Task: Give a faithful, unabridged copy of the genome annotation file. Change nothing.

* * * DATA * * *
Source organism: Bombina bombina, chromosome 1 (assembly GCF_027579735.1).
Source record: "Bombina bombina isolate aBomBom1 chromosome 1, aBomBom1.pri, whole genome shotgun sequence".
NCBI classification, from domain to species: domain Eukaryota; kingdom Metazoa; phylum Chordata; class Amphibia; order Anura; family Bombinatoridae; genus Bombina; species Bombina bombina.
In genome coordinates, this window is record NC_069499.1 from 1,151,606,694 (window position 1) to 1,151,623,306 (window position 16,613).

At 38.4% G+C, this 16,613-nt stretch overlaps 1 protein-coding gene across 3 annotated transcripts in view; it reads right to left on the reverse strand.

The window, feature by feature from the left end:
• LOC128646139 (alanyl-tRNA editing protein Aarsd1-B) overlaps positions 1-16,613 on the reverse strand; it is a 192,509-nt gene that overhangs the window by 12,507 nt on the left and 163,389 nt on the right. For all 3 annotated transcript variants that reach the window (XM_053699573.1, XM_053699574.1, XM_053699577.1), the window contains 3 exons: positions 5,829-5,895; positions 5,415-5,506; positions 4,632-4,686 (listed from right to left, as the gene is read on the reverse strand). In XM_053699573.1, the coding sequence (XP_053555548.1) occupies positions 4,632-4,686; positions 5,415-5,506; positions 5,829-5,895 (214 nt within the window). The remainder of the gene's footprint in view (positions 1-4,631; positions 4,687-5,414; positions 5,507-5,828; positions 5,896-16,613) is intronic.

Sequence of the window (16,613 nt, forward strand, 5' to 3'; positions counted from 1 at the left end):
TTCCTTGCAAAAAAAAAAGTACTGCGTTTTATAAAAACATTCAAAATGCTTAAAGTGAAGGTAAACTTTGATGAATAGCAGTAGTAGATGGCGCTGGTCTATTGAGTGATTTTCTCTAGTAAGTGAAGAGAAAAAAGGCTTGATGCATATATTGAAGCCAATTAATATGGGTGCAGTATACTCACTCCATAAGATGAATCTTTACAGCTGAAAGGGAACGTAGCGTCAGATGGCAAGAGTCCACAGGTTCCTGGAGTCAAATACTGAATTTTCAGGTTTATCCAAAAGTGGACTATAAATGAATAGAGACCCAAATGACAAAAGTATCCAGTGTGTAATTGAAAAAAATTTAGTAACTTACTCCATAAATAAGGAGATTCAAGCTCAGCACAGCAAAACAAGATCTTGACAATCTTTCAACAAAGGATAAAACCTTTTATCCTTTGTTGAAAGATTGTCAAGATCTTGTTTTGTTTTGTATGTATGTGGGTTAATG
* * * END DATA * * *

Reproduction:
Source organism: Bombina bombina, chromosome 1 (assembly GCF_027579735.1).
Source record: "Bombina bombina isolate aBomBom1 chromosome 1, aBomBom1.pri, whole genome shotgun sequence".
NCBI classification, from domain to species: domain Eukaryota; kingdom Metazoa; phylum Chordata; class Amphibia; order Anura; family Bombinatoridae; genus Bombina; species Bombina bombina.
In genome coordinates, this window is record NC_069499.1 from 1,151,606,694 (window position 1) to 1,151,623,306 (window position 16,613).

At 38.4% G+C, this 16,613-nt stretch overlaps 1 protein-coding gene across 3 annotated transcripts in view; it reads right to left on the reverse strand.

The window, feature by feature from the left end:
• LOC128646139 (alanyl-tRNA editing protein Aarsd1-B) overlaps positions 1-16,613 on the reverse strand; it is a 192,509-nt gene that overhangs the window by 12,507 nt on the left and 163,389 nt on the right. For all 3 annotated transcript variants that reach the window (XM_053699573.1, XM_053699574.1, XM_053699577.1), the window contains 3 exons: positions 5,829-5,895; positions 5,415-5,506; positions 4,632-4,686 (listed from right to left, as the gene is read on the reverse strand). In XM_053699573.1, the coding sequence (XP_053555548.1) occupies positions 4,632-4,686; positions 5,415-5,506; positions 5,829-5,895 (214 nt within the window). The remainder of the gene's footprint in view (positions 1-4,631; positions 4,687-5,414; positions 5,507-5,828; positions 5,896-16,613) is intronic.

Sequence of the window (16,613 nt, forward strand, 5' to 3'; positions counted from 1 at the left end):
TTCCTTGCAAAAAAAAAAGTACTGCGTTTTATAAAAACATTCAAAATGCTTAAAGTGAAGGTAAACTTTGATGAATAGCAGTAGTAGATGGCGCTGGTCTATTGAGTGATTTTCTCTAGTAAGTGAAGAGAAAAAAGGCTTGATGCATATATTGAAGCCAATTAATATGGGTGCAGTATACTCACTCCATAAGATGAATCTTTACAGCTGAAAGGGAACGTAGCGTCAGATGGCAAGAGTCCACAGGTTCCTGGAGTCAAATACTGAATTTTCAGGTTTATCCAAAAGTGGACTATAAATGAATAGAGACCCAAATGACAAAAGTATCCAGTGTGTAATTGAAAAAAATTTAGTAACTTACTCCATAAATAAGGAGATTCAAGCTCAGCACAGCAAAACAAGATCTTGACAATCTTTCAACAAAGGATAAAACCTTTTATCCTTTGTTGAAAGATTGTCAAGATCTTGTTTTGTTTTGTATGTATGTGGGTTAATG